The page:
Background/rationale for the study:
Reducing unmet need for contraception could prevent 54 million unintended pregnancies, result in 26 million fewer (often unsafe) abortions, and prevent 79,000 maternal and 600,000 newborn deaths globally each year. Female sex workers (FSW) in Africa carry a markedly disproportionate burden of reproductive health morbidities, experiencing considerable unmet need for family planning and high incidence of unintended pregnancy.
In Kenya, our previous longitudinal research showed over one quarter (27%) of FSWs have an unintended pregnancy each year. mHealth (mobile phone health) interventions are increasingly recognised for their enormous potential to reach large numbers of people across diverse populations segments and provide sustainable population-level platforms for preventive health in resource-constrained settings.
Our previous trials in Australia showed mHealth interventions significantly increased sexual and reproductive health knowledge and service uptake. Moreover, recent formative research among FSW in Kenya demonstrated high mobile phone use and ownership, and high levels of acceptability to receive SMS health messages.
Primary aim (WHISPER):
To assess the effectiveness of a 12-month mobile phone-based sexual and reproductive health promotion intervention to reduce the incidence of unintended pregnancy among FSWs in Kenya. The primary outcome is the incidence of unintended pregnancy over 12 months of follow-up.
Primary aim (SHOUT):
To assess the effectiveness of a 12-month mobile phone-based nutritional health promotion intervention on nutritional status among FSWs in Kenya. The primary outcome is the prevalence of anaemia (haemoglobin <10.0 g/dL) among study participants at month 12.
i) FSWs exposed to the sexual and reproductive health promotion intervention (WHISPER) will experience fewer unintended pregnancies compared to FSWs exposed to the nutrition intervention.
ii) FSWs exposed to the mobile phone-based nutrition intervention (SHOUT) will experience lower rates of anaemia than FSWs exposed to the SRH intervention.
Enrolment for the WHISPER trial is due to commence in July 2016, with follow up to be completed by November 2017
The study has two phases:
Phase 1 – Develop and pilot the mHealth intervention (due to be completed in May 2016):
The research team has been working with FSW in Mombasa, Kenya, to develop and test the mHealth intervention and control packages. Six participatory message development workshops have been conducted with FSWs for both SRH and nutrition messages, and the intervention modified accordingly. One-on-one interviews are being held with FSWs to test the near-final message content and usability of the mobile phone platform.
Phase 2 – Cluster Randomised Controlled Trial (due to commence in July 2016):
We will conduct a cluster randomised controlled trial to assess the effectiveness of our SMS-based mHealth interventions. Eligible women will be recruited from sex work venues (our clusters) by well-established peer outreach workers. FSWs will be randomised to the SRH or nutrition intervention (equal-attention control), with assessments done at baseline, six, and 12 months follow-up.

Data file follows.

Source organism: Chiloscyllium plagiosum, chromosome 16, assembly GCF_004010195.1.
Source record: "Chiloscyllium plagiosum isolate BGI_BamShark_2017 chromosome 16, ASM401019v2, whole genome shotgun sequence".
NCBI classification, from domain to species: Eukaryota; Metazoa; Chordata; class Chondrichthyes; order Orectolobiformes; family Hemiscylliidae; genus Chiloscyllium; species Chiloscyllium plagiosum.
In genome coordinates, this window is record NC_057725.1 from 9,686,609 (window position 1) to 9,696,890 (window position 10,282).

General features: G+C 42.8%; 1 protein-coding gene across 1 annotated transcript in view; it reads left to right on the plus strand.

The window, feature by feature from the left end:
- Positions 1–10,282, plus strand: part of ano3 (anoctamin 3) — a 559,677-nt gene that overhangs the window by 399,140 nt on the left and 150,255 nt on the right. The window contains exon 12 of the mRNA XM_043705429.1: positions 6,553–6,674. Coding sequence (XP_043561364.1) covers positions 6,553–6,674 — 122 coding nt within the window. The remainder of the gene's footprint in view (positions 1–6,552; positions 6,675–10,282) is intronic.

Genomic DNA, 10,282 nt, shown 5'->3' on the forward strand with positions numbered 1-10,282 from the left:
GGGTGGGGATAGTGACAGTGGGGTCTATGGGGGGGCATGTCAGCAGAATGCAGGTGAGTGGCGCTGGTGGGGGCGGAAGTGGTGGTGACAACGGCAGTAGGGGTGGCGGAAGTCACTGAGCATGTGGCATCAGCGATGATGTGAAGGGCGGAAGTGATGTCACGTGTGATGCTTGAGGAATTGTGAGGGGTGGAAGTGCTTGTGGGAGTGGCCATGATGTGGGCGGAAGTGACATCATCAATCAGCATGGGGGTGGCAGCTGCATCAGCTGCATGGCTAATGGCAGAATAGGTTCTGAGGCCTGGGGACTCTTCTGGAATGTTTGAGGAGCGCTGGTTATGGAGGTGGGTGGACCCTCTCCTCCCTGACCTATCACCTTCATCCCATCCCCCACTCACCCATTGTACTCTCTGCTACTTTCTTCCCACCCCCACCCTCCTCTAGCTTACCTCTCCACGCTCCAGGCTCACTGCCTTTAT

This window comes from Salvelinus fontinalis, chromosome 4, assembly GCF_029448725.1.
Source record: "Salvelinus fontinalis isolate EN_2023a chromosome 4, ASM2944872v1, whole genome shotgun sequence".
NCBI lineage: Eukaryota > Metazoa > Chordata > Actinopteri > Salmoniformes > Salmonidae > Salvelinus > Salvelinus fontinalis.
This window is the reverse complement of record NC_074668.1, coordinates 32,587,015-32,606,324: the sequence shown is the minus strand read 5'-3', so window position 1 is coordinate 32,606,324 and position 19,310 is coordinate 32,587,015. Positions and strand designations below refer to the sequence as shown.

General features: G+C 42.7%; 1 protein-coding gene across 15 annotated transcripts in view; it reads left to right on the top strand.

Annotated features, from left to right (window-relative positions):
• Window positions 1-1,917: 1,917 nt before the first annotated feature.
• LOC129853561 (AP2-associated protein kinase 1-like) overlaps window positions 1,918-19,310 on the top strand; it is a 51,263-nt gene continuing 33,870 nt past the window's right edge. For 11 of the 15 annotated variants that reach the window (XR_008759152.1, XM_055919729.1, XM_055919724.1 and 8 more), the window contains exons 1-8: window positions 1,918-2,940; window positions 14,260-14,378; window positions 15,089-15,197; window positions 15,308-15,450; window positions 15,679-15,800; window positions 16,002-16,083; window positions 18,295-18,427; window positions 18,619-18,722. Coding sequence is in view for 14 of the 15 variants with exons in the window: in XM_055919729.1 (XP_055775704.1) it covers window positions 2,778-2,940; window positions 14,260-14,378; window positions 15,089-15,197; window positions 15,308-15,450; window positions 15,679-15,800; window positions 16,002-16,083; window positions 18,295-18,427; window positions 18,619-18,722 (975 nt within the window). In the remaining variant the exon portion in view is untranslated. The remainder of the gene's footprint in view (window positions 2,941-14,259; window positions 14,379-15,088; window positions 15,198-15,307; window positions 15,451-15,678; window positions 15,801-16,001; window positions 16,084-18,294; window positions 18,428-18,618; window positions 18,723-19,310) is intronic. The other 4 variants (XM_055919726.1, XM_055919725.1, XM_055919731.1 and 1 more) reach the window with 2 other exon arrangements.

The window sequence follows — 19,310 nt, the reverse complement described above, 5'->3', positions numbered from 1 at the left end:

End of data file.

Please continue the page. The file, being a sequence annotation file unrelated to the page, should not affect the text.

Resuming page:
Semi-structured face-to-face interviews will be conducted by trained research assistants at 0, 6, and 12 months in a dedicated research space at two local drop-in centres linked to health facilities.
The primary study outcome for WHISPER is the incidence of unintended pregnancy over 12 months of follow-up. An unintended pregnancy is defined as one that is mistimed, unplanned, or unwanted at the time of conception. A psychometrically-validated 6-item questionnaire (London Measure of Unintended Pregnancy) is used to score pregnancy intention. Women will be asked about pregnancy intentions (self-reported and before any pregnancy occurred) at baseline, 6 and 12 months.
Secondary outcomes include the proportion of FSWs using modern contraceptive methods and condoms consistently (dual protection); proportion using long-acting reversible contraceptive methods or injectable contraceptives; incidence of HIV and self-reported abortion, and the median score in contraceptive knowledge.
The primary study outcome for SHOUT is the prevalence of anaemia at 12 months of follow-up. Secondary outcomes include mean haemoglobin levels, proportion of FSWs with malnutrition, either underweight (BMI < 18.5kg/m2) or overweight (BMI ≥25 kg/m2), and the proportion reporting nutritious diet, and median score in nutrition knowledge.
If shown to be effective in this trial, mHealth interventions could be incorporated into broader SRH and/or nutrition strategies for FSWs in Africa and elsewhere, and has the potential to be scaled up for use with other women at a population level at low cost.
- NHMRC project grant
Partners + Collaborators
- International Centre for Reproductive Health, Kenya
- FHI 360, USA
- Aga Khan University, Nairobi
- University of Nairobi
- Kenya University of the Witwatersrand, South Africa
Meet the project team. Together, we are translating research into better health, for all.